WHEN WINSTON CHURCHILL suggested in 1945 that a referendum be held to decide whether to extend the all-party government that had led Britain during the war, Clement Attlee was appalled. Referendums, the Labor Party leader spat, were an "instrument of Nazism and fascism."
David Broder doesn't go quite that far. But in a new book, Democracy Derailed, he makes it clear that he regards ballot initiatives -- proposed laws that are submitted to a vote of the people -- as a cancer on American democracy.
The initiative process, he writes, is "alien to the spirit of the Constitution." It is a "favored tool of millionaires and interest groups." It "threatens to challenge or even subvert the American system of government." And that's just on the first page.
Broder is of course a highly respected political journalist, and his book surveys the lively world of ballot campaigns with the careful reporting and amiable tone for which he is known. He reviews the history of initiatives, which grew out of the Progressive and Populist movements around a century ago, and describes in some detail how the "initiative industry" operates today. It is fair to say he doesn't like what he sees.
Ballot campaigns, Broder argues, undermine the republican form of government the founding fathers created. On a vast array of public issues, they bypass the very officials who were elected to make public policy. "Indications" are, he frets, that initiatives can be deployed to hurt minorities. They are peddled to voters in "blitzes of distortion and half-truths." Worst of all, the initiative process allows powerful interests to simply buy the laws they want.
But is any of this really true?
Take the tidal wave of initiatives that Broder says is flooding American ballots. "From 1976 through 1998, the average has been an astonishing 61 initiatives per [election] cycle," he writes. In 1997-98, the number was 66." It is a theme he has pressed in recent columns. "Everyone knows it rains a lot here," he wrote from Oregon in April, "but lately it has been raining ballot initiatives."
Don't reach for your umbrella just yet. On the legislative weather map, ballot issues amount to little more than scattered clouds. To begin with, initiatives aren't even allowed in 26 states. While that leaves 24 that do permit citizen-lawmaking, 56 percent of all ballot activity has occurred in just five: California, Colorado, North Dakota, Arizona, and, yes, Oregon. And even in those states, initiatives generally fail. Most never make it to the ballot; of those that do, most usually go down to defeat.
Consider California, often thought of as a state in which ballot politics is running amok. In the 89 years since California adopted the initiative process, 1,043 ballot measures have been submitted. Only 272 -- 26.1 percent -- qualified for the ballot. Only 87 -- 8.3 percent -- actually became law.
In 1996, when the recent "flood" of initiatives crested, voters in the 24 initiative states considered a total of 102 proposed laws. Of those, 45 passed. "By contrast," says Dane Waters, president of the Initiative and Referendum Institute in Washington, D.C., "the legislatures in those 24 states adopted over 17,000 laws that same year." Voters may think ill of state legislators, but they are not remotely close to displacing them as the dominant makers of law in America.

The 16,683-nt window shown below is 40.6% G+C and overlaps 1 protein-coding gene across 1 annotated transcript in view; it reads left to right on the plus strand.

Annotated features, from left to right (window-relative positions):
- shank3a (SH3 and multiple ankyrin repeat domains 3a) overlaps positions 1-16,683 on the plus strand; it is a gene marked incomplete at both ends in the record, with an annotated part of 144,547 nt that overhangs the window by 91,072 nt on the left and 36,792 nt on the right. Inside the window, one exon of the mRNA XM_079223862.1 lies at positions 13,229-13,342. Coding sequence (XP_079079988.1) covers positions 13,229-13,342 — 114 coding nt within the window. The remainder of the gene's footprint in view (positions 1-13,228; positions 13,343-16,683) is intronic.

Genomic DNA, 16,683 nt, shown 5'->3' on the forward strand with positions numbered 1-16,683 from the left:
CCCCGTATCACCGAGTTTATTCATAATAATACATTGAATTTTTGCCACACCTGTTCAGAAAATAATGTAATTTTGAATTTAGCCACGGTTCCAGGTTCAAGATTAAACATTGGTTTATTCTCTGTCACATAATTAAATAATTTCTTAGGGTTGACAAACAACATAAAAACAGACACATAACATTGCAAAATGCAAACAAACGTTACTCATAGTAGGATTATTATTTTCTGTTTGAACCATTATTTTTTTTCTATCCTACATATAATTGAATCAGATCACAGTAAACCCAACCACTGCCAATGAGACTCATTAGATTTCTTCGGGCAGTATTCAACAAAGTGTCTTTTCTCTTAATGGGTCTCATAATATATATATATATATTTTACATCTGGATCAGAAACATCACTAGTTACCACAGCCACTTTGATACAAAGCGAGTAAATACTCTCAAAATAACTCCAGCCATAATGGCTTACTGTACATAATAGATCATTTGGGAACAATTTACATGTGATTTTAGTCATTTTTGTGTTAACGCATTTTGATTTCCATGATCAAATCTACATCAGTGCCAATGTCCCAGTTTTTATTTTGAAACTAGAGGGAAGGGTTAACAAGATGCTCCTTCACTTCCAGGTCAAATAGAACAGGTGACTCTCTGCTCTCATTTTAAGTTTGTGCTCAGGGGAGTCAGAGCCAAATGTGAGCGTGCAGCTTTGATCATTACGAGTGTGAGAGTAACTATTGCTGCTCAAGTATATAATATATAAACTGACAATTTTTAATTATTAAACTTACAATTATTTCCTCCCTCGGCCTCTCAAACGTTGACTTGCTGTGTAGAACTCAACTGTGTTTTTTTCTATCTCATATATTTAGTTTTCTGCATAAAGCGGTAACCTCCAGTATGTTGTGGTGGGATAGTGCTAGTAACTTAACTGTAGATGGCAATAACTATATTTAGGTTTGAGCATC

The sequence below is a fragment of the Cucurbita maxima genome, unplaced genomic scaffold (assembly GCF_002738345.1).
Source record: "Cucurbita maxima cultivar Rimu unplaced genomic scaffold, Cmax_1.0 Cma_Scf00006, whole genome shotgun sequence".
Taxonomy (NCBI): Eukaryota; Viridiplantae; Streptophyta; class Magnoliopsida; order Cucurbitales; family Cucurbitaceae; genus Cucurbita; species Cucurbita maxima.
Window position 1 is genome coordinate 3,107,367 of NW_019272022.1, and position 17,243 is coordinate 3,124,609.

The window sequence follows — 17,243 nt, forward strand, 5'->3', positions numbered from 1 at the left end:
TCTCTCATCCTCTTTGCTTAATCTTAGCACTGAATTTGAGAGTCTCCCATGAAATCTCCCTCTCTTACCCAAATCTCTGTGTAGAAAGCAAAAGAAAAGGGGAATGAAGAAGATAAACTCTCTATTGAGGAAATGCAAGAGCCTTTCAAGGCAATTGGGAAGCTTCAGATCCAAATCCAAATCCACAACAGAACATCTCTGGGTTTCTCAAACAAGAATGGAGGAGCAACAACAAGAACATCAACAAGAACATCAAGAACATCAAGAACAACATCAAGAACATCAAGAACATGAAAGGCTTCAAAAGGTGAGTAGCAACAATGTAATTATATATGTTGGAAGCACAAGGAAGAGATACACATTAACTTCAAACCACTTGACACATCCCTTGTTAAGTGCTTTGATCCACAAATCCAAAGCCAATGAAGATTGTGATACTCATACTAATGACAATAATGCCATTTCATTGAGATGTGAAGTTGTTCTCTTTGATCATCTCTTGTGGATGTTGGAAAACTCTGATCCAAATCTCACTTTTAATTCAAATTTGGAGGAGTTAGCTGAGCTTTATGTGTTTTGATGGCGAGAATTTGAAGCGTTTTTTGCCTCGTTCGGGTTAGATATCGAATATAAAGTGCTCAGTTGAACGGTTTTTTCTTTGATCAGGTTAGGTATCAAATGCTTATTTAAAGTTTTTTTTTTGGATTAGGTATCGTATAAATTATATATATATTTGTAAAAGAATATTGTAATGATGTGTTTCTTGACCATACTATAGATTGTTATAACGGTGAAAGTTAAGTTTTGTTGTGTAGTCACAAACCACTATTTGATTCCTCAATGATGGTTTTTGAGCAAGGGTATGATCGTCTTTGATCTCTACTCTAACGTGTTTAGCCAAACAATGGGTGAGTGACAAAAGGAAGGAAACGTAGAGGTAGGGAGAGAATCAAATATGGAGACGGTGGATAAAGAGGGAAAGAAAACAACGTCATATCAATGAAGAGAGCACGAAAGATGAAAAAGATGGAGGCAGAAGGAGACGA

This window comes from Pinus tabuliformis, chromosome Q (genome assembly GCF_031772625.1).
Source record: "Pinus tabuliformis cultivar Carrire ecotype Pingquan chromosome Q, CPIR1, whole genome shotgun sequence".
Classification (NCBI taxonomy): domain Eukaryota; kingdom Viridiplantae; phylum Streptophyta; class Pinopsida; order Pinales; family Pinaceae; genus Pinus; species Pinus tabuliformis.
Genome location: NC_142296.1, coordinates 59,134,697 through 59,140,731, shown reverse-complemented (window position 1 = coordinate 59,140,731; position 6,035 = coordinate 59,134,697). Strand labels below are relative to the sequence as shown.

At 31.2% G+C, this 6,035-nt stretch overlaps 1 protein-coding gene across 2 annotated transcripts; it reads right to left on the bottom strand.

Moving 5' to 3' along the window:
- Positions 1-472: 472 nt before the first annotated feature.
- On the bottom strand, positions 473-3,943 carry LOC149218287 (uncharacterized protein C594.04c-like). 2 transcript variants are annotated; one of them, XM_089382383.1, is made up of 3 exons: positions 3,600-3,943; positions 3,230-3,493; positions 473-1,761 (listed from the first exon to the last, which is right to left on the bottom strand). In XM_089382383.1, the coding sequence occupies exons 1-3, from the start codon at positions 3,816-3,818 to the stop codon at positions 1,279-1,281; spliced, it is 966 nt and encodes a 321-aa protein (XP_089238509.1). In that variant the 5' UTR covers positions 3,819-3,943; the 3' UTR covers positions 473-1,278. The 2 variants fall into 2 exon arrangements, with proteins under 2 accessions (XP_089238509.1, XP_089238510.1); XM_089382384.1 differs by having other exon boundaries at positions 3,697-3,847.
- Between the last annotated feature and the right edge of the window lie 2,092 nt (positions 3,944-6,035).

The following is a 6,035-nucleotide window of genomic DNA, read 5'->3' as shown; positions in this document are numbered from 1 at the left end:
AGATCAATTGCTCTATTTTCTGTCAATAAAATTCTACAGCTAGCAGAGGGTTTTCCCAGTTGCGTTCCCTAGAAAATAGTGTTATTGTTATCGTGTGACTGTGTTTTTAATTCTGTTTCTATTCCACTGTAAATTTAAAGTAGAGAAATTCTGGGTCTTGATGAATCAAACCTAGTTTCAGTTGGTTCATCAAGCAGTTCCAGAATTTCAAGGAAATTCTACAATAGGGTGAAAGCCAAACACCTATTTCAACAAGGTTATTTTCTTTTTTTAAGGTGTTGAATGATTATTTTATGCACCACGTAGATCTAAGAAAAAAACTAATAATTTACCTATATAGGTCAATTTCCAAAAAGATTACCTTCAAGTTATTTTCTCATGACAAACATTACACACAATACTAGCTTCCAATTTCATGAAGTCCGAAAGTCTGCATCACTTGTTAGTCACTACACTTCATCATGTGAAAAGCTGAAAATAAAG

Sure, laws passed at the ballot box can be unfair. But for real cruelty and injustice, you need a legislature. (It wasn't ballot activists who segregated Southern drinking fountains.) And sure, campaigns for and against ballot initiatives sometimes resort to deceptive slogans and alarmist ads. The same can be said of every other type of campaign in American politics.
Broder's greatest concern is that special interests with deep pockets will hijack the initiative process for their own purposes, spending whatever it takes to change public policy as they see fit. He writes, for example, about the "well-coordinated and richly financed effort" by three millionaires -- New York financier George Soros, Cleveland insurance executive Peter Lewis, and Phoenix businessman John Sperling -- to legalize the medical use of marijuana. That effort met with spectacular success; of the five "medical marijuana" initiatives on state ballots in 1998, five carried.
It would indeed be cause for worry if initiatives, which were born of an effort to combat the political clout of the wealthy and well-connected, were now routinely exploited by rich insiders for their own purposes. But they aren't. Political scientist Elisabeth Gerber, surveying 168 ballot campaigns in eight states, concluded that economic interest groups "are severely limited in their ability to pass new laws by initiative." Only 31 percent of intiatives backed chiefly by special interests passed, while those put forward by broad-based citizen groups succeeded 50 percent of the time.
In California, the disadvantage is even more lopsided: Forty percent of all initiatives on the ballot in 1986-96 were adopted -- but only 14 percent of initiatives promoted by wealthy interests. The pattern is the same in other states.
"Democracy derailed?" On the contrary, ballot measures keep democracy on track. Representative government is not always representative. When legislatures refuse to heed the voters, initiatives can set them straight.
(Jeff Jacoby is a columnist for The Boston Globe.)